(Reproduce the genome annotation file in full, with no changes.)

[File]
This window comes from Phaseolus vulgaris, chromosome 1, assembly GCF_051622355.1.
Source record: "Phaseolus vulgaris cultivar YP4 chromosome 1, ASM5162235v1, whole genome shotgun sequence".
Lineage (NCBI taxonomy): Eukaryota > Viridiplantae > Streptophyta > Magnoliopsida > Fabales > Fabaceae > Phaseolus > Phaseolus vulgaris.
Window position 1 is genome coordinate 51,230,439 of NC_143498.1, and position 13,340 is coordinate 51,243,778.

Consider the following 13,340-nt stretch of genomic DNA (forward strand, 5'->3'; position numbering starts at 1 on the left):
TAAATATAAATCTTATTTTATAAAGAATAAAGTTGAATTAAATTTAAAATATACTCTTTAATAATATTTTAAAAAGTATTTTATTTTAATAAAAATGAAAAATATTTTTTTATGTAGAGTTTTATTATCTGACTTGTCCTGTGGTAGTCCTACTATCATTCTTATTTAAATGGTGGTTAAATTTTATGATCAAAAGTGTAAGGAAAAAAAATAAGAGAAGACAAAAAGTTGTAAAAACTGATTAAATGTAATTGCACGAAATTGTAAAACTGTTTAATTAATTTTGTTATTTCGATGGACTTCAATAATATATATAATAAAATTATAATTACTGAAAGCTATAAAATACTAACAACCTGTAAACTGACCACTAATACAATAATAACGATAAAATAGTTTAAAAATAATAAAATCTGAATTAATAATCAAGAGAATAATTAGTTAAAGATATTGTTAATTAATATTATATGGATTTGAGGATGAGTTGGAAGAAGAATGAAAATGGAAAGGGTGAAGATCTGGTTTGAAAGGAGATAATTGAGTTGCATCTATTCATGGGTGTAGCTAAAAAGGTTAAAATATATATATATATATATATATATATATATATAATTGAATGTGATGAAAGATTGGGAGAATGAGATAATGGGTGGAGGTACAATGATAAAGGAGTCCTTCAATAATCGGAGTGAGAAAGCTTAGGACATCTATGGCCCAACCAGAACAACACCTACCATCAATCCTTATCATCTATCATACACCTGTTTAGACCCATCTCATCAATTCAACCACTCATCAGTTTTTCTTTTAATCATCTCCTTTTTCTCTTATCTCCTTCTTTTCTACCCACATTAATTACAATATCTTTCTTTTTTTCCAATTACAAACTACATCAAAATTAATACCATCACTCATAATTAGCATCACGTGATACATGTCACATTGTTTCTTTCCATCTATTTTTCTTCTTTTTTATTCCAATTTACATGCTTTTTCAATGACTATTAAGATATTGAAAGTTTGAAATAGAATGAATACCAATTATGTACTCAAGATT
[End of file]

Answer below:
This window comes from Phaseolus vulgaris, chromosome 1, assembly GCF_051622355.1.
Source record: "Phaseolus vulgaris cultivar YP4 chromosome 1, ASM5162235v1, whole genome shotgun sequence".
Lineage (NCBI taxonomy): Eukaryota > Viridiplantae > Streptophyta > Magnoliopsida > Fabales > Fabaceae > Phaseolus > Phaseolus vulgaris.
Window position 1 is genome coordinate 51,230,439 of NC_143498.1, and position 13,340 is coordinate 51,243,778.

Consider the following 13,340-nt stretch of genomic DNA (forward strand, 5'->3'; position numbering starts at 1 on the left):
TAAATATAAATCTTATTTTATAAAGAATAAAGTTGAATTAAATTTAAAATATACTCTTTAATAATATTTTAAAAAGTATTTTATTTTAATAAAAATGAAAAATATTTTTTTATGTAGAGTTTTATTATCTGACTTGTCCTGTGGTAGTCCTACTATCATTCTTATTTAAATGGTGGTTAAATTTTATGATCAAAAGTGTAAGGAAAAAAAATAAGAGAAGACAAAAAGTTGTAAAAACTGATTAAATGTAATTGCACGAAATTGTAAAACTGTTTAATTAATTTTGTTATTTCGATGGACTTCAATAATATATATAATAAAATTATAATTACTGAAAGCTATAAAATACTAACAACCTGTAAACTGACCACTAATACAATAATAACGATAAAATAGTTTAAAAATAATAAAATCTGAATTAATAATCAAGAGAATAATTAGTTAAAGATATTGTTAATTAATATTATATGGATTTGAGGATGAGTTGGAAGAAGAATGAAAATGGAAAGGGTGAAGATCTGGTTTGAAAGGAGATAATTGAGTTGCATCTATTCATGGGTGTAGCTAAAAAGGTTAAAATATATATATATATATATATATATATATATATAATTGAATGTGATGAAAGATTGGGAGAATGAGATAATGGGTGGAGGTACAATGATAAAGGAGTCCTTCAATAATCGGAGTGAGAAAGCTTAGGACATCTATGGCCCAACCAGAACAACACCTACCATCAATCCTTATCATCTATCATACACCTGTTTAGACCCATCTCATCAATTCAACCACTCATCAGTTTTTCTTTTAATCATCTCCTTTTTCTCTTATCTCCTTCTTTTCTACCCACATTAATTACAATATCTTTCTTTTTTTCCAATTACAAACTACATCAAAATTAATACCATCACTCATAATTAGCATCACGTGATACATGTCACATTGTTTCTTTCCATCTATTTTTCTTCTTTTTTATTCCAATTTACATGCTTTTTCAATGACTATTAAGATATTGAAAGTTTGAAATAGAATGAATACCAATTATGTACTCAAGATT